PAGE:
Being diagnosed with a chronic illness such as osteonecrosis and arthritis or any other illness can come as a hard blow. It’s normal to experience a range of emotions in the wake of such a diagnosis. However, you can learn to manage these feelings to live a fulfilling life.
Trying to absorb the news of your disease can bring a flood of emotions. A diagnosis of say Osteonecrosis leaves you in shock, frustrated as many Drs really don’t understand the disease or all its known and unknown causes.
Grief is another common reaction to chronic illness. You may experience various stages of grief including denial, bargaining, anger and sadness.
You may feel you’re on a roller coaster of emotions accepting one day, and angry the next.
It may help to remind yourself that these feelings are normal, and will likely ease with time.
Some days you may be tempted to just pretend you never received your diagnosis and act like all is well However, facing your diagnosis head on is the best way to cope.
How can you actively face your disease or illness? A good place to start is by writing down all of your questions and taking them to your physician to discuss. Ask your doctor what specific steps you can take to optimize your health. Accurate knowledge can help you feel empowered.
Also try to manage the things in your life that are within your control. You may not be able to control certain aspects of your disease, but you can choose to eat healthy meals, take medications as prescribed and spend less time with people who aren’t supportive.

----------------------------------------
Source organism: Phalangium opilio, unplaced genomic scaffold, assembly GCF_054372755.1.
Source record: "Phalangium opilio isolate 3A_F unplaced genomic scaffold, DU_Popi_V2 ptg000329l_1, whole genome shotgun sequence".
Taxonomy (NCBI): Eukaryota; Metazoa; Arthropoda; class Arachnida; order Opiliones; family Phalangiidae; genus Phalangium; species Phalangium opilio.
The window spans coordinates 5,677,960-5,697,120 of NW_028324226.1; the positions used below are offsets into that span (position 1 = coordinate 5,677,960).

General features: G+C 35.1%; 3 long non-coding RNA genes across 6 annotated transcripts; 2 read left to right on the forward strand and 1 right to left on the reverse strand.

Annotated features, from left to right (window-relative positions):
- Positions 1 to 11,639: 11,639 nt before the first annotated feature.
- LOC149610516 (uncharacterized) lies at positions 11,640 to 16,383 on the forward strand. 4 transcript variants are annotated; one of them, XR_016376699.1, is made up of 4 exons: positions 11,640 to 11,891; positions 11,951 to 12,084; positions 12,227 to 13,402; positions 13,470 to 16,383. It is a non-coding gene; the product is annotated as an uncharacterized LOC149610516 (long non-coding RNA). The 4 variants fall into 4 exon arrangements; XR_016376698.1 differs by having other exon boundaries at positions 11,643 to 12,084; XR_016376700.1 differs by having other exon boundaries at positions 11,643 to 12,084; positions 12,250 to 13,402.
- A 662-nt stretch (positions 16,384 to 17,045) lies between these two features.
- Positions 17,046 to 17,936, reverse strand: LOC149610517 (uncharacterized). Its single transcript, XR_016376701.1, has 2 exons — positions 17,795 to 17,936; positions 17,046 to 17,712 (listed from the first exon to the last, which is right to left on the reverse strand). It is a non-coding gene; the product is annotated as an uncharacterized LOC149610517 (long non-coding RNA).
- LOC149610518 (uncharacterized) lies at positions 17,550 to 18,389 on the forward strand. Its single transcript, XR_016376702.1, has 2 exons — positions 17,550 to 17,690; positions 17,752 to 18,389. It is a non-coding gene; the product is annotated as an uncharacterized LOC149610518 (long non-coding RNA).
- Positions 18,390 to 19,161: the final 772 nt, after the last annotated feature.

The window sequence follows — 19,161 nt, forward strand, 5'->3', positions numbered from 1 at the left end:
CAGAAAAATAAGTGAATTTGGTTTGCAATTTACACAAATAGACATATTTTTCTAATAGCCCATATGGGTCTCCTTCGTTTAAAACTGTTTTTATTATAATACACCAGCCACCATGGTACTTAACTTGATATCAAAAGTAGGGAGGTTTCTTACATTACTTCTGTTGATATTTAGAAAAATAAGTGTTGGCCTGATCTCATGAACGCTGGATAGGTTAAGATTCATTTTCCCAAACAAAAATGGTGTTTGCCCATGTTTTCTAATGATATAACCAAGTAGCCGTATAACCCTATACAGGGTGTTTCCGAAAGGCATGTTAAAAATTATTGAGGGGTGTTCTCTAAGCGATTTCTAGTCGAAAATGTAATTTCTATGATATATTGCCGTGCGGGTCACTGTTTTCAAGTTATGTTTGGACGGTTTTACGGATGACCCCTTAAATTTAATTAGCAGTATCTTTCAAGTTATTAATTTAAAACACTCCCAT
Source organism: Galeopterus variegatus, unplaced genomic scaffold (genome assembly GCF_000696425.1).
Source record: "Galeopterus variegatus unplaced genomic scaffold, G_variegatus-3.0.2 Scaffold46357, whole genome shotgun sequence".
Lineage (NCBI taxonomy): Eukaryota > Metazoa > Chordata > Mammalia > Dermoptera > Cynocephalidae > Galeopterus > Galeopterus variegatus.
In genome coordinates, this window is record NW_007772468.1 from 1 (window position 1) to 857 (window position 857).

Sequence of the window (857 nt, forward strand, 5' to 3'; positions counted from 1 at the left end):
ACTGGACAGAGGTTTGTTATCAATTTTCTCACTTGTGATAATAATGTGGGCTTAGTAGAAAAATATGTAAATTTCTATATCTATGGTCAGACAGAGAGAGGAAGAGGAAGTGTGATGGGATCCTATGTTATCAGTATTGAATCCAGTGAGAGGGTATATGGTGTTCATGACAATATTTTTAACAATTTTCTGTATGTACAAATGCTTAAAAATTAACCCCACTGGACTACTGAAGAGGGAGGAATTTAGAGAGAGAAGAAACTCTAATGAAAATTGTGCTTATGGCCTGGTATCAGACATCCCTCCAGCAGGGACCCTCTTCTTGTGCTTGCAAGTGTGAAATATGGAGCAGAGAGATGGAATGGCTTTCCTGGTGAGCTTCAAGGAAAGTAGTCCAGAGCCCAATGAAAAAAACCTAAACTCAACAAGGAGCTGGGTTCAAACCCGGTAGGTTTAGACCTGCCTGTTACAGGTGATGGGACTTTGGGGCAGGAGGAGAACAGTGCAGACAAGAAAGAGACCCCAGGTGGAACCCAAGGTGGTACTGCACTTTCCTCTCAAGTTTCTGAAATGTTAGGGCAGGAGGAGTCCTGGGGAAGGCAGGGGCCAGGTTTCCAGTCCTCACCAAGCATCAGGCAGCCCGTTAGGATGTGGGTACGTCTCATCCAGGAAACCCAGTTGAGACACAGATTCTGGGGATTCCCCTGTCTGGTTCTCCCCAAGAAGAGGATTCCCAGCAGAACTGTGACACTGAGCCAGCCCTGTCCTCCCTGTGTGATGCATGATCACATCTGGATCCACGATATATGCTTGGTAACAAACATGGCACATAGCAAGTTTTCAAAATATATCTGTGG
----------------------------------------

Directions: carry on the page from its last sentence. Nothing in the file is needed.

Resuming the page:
Also it’s a a good idea to minimize some stress by letting go of unnecessary obligations. You may be able to take time off from volunteer commitments, for instance, or ask for more help from family and friends. Get into a good strong support network you can rely on, and communicate with them about how they can best help you manage your pain and coping with your disease.
Illness and disease can be stressful for an entire family.
It’s not unusual for couples to experience some strain on their relationship. After all disease and illness effects the family.
Try to see things from the other’s perspective.
Also encourage the caregiver if you need one to take some time for themselves .
Having a chronic, illness or rare disease can disrupt your life in many ways.
You may often be tired and in pain.
Your illness might affect your appearance or your physical abilities and independence. You may not be able to work, causing financial problems.
Support groups might help, too. You will find that you are not alone, and you may learn some new tips on how to cope.
Try to find small things that you can enjoy every day, and set realistic short-term goals for yourself. Even small goals such as a visit to a park or museum, you don’t want to shelter yourself.
You have to stay focused on the positive happy things in your life.
Be grateful for small things, good days, I never try to dwell on any pain I’m having to much
I try to be grateful for everything as the mind set is half the battle.
Stupid little things that used to upset me or tick me off , I now laugh about.
I am blessed with a wonderful kind considerate hardworking husband, I can honestly say we rarely argue. And when we do it lasts all of maybe 5 minutes, then we look at each-other and start laughing
We both know after being together over 20 years that arguing doesn’t do anything positive.
I’m sure there are days I drive him crazy and vice versa, but we’re both grateful for each other and we know we will get through anything together.
Every day we say I love you. Everyday we show our love for each other in some small way.